Off the Shelf

“Silence of the Lambs”

By Marcus Pan

Silence of the LambsTaken in chronological order, Silence of the Lambs follows the events of Red Dragon reviewed previously. Thomas Harris’ character, Hannibal Lecter, remains as one of the best true sociopathic serial killers in fiction. Released in 1988 in book format it was introduced to award winning film format in 1991 featuring a captivating performance by Anthony Hopkins as Hannibal. Lecter captured audiences’ attention worldwide as a completely remorseless killer, and amazing psychologist as well, baiting the young Clarice Starling into revealing truths of herself in an effort to gain truths about another serial killer now plying his trade – Buffalo Bill, who flays women for their skin.

Since the release of the film, “Hello, Clarise,” has become a national catchphrase. Jonathan Demme couldn’t have directed a better movie and the Hopkins/Foster acting roles were brilliant, launching Jodie and Anthony to the top of their trade. It is one of only three films that has won the five most prestigious Academy Awards: Oscars to both Jodie Foster and Anthony Hopkins as well as Best Picture, Best Adapted Screenplay and Best Director[1]. The book format is of course more sinister, with further dialogue that couldn’t have been included in the movie due to time constraints. Lecter’s bait and switch and quick shot segues during the course of his conversations with Starling are brilliant, and I’d even read a 500 page script of pure dialogue between these two characters because it’s that interesting and mind crushing. Lecter is such a top tier villain he’s been compared to such notables as Satan (Paradise Lost), Darth Vader (Star Wars series) and Professor Moriarty (Sherlock Holmes series)[2].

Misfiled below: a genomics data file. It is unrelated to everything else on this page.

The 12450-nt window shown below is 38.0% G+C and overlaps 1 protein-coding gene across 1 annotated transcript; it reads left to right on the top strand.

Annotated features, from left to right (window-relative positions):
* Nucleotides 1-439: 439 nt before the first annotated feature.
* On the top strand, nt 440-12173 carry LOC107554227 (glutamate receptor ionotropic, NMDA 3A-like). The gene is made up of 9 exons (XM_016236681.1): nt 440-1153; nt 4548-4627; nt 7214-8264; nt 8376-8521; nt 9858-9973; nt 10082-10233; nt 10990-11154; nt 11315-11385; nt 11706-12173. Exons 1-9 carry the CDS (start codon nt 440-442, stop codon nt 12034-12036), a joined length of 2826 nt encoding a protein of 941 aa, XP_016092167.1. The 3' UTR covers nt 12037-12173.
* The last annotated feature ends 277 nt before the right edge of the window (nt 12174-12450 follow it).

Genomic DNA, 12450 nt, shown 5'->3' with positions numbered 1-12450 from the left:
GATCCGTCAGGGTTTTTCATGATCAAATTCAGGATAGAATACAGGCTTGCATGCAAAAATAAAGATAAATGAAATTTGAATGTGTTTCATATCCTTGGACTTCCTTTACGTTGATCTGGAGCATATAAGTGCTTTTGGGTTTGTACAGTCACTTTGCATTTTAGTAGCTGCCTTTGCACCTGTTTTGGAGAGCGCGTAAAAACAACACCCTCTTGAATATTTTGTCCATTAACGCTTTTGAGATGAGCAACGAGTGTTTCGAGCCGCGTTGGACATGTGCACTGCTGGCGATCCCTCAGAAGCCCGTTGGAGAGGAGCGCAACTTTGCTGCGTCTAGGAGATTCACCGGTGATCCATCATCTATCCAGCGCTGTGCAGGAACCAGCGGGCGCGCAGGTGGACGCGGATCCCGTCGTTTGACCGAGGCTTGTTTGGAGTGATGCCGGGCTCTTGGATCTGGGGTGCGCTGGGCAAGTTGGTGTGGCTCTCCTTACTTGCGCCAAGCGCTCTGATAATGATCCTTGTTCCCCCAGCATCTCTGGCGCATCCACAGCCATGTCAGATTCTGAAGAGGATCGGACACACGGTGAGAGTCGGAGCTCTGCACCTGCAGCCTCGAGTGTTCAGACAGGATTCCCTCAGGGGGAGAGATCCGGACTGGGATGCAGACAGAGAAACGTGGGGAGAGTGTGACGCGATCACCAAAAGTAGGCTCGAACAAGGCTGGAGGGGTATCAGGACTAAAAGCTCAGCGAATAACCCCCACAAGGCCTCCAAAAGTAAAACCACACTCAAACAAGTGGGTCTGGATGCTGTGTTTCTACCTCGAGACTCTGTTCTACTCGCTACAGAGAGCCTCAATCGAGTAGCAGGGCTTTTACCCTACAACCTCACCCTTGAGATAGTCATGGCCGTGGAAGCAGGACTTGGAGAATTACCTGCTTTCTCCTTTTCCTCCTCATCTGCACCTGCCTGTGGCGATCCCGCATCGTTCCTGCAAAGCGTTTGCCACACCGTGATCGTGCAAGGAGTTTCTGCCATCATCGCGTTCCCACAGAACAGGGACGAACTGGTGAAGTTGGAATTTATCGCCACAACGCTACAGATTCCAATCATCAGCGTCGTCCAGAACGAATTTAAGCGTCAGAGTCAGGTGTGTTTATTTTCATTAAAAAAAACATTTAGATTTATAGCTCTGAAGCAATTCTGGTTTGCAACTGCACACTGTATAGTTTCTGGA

The premise here – as if you haven’t seen Silence of the Lambs already – is another romp about in an attempt to catch Buffalo Bill, a serial killer wanna-be transvestite who wants to make himself a suit of chick flesh. Bastard cousin of Leatherface perhaps, he’s filleted a number of ladies for their skin, keeping them alive for three to ten days in a basement well where he starves them a bit for easier removal of his prize. Working part time as a tailor, and quite a good one, for a leather goods maker gruesomely named Mr. Hide, he’s become quite adept at utilizing the skin as a substitute for your usual assortment of animal hides.

Following such clues as a moth’s chrysalis, an overtly random body location and similar meaningless cruft, Clarice Starling tries to tap into the mind of psychologist and sociopathic killer Hannibal Lecter. When Bill’s latest catch turns out to be the daughter of a powerful senator, Lecter finds himself the recipient of prisoner’s privileges which he uses by first enjoying himself by playing with the heartstrings of all involved with cryptic selections of prose and dialogue, and then takes the lax security as a chance to escape.

By the end of Silence of the Lambs Starling has stumbled upon Jame Gumb, aka Buffalo Bill, and pops him one in the chest while Hannibal Lecter takes a powder. He continues to write his good friends – Dr. Chilton from the asylum that held him, who he plans to pay a visit to; Clarice Starling, whom he believes adds to the interesting nature of the world and who he has decided against visiting because he feels she’d be a loss. And Jack Crawford, the man who caught him the first time. His letters are brutal mindrapes from a man who can know far too much about you in a short meeting.

So we move on into Hannibal now, the third in the series, in which Hannibal continues to ply his trade with his release. I’ll have a review of that one shortly, as I’ve already begun it.

"Silence of the Lambs” by Thomas Harris
Copyright © 1988 by Yazoo, Inc.
ISBN: 0-312-92458-5
Published by St. Martin’s Press
Library of Congress: 88-18203
[1] Research help by Wikipedia.
[2] Research help by Wikipedia.

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